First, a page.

Dr. J. OK, so let’s return to your shortstop example.
G2: Initially I would design a functional training program with no equipment. Remember, the best part of functional training is to make it as authentic as possible. I would do the lunge, flexibility and balance training, strength, speed and reactive training, coordination and agility training, using only those things that give me the foundational skill needed for that shortstop position. I’m just going to use gravity, ground, mass and momentum in all three planes of motion. As soon as I start adding an implement, a medicine ball, a bungee cord, a free weight, a Bosu ball, any of those pieces of functional equipment, I’m compromising the function.
Dr. J: You are saying that using functional equipment can actually compromise the function itself?
G2: Exactly. However, it can also enhance it. The problem is when you introduce equipment you are both compromising and enhancing function. You are doing both. It’s a paradox. It’s not pure function anymore. I’m taking you away from function but if I am a real good functional trainer, what I’m going to do is literally make you better at what you have to or want to do. So we go from foundational and fundamental exercise, we then three dimensionalize it to make sure it is part of the whole chain reaction, and then the next level is to ask “how may I enhance that?” So I may add a load, a little bit of instability, and a little resistance with a bungee cord, a tweak to make the foundations or fundamental exercises a little more difficult. But, here is where the divergence occurs. Sometimes I can be too cute. So you see folks doing things in the gym or in infomercials, and you have to ask yourself, are you sure what they are doing is going to make them a better short stop, a better golfer, allow them to run faster.
Dr. J: So this gets us back to the person with all the functional toys standing on the Bosu ball.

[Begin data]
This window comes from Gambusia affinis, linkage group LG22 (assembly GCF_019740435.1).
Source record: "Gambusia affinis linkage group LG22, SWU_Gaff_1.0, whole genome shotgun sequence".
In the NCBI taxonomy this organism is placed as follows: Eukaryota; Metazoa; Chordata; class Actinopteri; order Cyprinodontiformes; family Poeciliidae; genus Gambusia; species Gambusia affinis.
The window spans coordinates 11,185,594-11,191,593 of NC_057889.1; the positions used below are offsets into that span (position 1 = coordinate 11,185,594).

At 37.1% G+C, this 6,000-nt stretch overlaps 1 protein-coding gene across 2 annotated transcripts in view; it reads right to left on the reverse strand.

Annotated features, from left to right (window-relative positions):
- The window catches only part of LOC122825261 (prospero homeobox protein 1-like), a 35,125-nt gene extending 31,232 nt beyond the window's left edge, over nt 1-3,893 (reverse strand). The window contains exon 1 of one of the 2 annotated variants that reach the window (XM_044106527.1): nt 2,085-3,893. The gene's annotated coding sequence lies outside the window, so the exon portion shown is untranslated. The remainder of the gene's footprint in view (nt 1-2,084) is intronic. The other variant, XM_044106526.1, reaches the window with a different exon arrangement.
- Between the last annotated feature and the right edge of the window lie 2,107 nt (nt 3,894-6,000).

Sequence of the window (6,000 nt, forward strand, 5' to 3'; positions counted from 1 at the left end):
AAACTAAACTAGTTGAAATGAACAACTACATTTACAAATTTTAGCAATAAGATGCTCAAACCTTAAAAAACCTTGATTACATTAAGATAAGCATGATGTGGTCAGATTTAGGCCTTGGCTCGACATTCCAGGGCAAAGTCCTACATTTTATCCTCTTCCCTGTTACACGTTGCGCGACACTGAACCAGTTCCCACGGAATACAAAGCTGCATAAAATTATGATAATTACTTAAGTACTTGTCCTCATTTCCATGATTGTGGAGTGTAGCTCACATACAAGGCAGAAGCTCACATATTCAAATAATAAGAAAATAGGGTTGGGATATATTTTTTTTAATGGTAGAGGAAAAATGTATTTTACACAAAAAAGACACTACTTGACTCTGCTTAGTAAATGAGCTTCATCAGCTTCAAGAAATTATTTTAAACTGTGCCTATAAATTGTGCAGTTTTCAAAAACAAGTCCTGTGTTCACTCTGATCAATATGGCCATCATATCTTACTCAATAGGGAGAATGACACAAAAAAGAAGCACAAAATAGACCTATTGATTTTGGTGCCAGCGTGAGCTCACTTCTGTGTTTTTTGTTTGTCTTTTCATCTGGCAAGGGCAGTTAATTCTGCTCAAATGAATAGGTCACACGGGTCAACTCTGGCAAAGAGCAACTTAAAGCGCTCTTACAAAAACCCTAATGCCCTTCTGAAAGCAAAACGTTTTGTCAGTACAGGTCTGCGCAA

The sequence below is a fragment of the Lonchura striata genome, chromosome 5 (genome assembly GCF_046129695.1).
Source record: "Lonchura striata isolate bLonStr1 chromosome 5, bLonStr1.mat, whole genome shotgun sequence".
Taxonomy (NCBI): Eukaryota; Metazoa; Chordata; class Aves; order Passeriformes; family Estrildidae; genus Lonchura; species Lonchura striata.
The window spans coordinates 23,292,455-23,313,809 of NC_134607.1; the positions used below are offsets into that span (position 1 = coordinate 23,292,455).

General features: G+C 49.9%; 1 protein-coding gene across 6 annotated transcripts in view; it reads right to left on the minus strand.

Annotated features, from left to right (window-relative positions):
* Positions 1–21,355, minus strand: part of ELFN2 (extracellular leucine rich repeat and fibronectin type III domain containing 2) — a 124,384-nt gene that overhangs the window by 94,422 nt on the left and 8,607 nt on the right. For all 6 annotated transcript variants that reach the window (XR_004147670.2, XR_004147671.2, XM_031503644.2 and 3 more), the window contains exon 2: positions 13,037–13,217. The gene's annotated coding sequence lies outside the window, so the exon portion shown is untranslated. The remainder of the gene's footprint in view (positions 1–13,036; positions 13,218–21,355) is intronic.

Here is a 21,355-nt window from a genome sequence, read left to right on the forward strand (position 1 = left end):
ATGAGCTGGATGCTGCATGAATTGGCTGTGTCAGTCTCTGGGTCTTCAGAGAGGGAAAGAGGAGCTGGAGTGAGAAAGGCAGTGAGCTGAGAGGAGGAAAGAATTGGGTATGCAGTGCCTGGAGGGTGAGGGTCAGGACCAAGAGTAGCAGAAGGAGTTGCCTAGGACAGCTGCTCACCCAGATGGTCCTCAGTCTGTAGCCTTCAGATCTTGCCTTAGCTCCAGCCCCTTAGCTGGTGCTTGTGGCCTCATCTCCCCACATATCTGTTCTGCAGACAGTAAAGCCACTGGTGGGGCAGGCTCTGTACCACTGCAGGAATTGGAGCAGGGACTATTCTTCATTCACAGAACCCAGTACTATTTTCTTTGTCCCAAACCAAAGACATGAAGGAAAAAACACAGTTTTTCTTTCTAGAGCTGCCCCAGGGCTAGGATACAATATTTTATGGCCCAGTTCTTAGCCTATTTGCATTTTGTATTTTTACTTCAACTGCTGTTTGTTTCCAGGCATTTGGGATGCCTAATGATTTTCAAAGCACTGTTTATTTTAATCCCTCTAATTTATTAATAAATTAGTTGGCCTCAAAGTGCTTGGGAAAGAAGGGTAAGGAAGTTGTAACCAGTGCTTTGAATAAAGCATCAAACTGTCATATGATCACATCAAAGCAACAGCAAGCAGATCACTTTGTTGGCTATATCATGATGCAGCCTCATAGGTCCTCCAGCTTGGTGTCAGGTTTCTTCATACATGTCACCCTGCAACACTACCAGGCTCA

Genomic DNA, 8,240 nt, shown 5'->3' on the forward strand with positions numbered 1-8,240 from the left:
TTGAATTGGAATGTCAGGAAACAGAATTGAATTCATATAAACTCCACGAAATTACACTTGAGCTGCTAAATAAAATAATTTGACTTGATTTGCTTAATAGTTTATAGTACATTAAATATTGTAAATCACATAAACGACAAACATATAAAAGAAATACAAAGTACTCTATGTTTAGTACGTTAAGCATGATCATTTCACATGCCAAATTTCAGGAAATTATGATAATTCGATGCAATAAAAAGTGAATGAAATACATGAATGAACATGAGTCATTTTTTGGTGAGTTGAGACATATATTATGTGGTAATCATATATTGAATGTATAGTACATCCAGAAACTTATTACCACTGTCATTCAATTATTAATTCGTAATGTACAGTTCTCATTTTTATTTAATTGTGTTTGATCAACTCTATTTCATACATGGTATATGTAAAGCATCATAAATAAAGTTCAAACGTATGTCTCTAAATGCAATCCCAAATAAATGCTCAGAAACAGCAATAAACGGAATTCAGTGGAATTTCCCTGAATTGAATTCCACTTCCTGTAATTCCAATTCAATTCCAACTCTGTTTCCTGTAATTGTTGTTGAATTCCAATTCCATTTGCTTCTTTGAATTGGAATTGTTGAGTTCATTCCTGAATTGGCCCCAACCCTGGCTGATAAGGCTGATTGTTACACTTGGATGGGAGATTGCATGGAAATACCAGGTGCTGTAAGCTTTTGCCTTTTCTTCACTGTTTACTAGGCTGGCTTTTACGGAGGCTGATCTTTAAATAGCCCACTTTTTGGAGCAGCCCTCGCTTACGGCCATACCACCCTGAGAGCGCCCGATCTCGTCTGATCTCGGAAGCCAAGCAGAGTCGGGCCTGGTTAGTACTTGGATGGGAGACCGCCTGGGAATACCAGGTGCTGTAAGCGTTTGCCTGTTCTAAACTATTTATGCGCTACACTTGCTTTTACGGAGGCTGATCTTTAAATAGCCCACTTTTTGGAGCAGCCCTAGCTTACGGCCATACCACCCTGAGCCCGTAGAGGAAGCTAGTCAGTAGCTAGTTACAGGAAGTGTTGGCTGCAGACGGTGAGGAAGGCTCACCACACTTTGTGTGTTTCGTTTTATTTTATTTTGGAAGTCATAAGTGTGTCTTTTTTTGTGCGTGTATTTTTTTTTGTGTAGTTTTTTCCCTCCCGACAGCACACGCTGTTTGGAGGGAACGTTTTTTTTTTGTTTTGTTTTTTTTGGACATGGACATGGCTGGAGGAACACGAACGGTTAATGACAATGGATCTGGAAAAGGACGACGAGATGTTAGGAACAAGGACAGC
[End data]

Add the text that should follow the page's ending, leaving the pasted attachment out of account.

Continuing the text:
G2: This is where the divergence in the functional community occurs. People who understand function at a superficial level think you bring out all the toys and if you ask them why, they look at you as though they do not know the meaning of the question.
Dr. J: I few months back I visited you to work on a wonderful project that we both are developing called Free2Play. I joined you early one morning for a workout and noticed that you had the Perfect Pushup in your arsenal of functional toys. Let’s functionally talk about the push up.
Part II: The Perfect Pushup and Functional Training -- stay tuned!
If you would like to learn more about Gary Gray and his Chain Reaction’ series of seminars, the ‘Functional Video Digest’ series, and the ‘Fast Function DVD’ series, then visit the Gray Institute. If you would like to learn more about functional movement science at the University of San Francisco, particularly future live and online course offerings to working professionals, then feel free to contact Dr. Howell at Howell@usfca.edu.
Jeremy Howell Biography
Chair of the Exercise and Sport Science department at the University of San Francisco, Jeremy has extensive exercise and sport industry experience having served as an advisor and consultant to a number of national and regional for-profit and non-profit organizations. He is also the 2007 recipient of University of San Francisco St Ignatius Award, given to the faculty person that best personifies the meaning of service to his community, profession and university.
Monday, March 16, 2009
Guest blogger: Dr. Jeremy Howell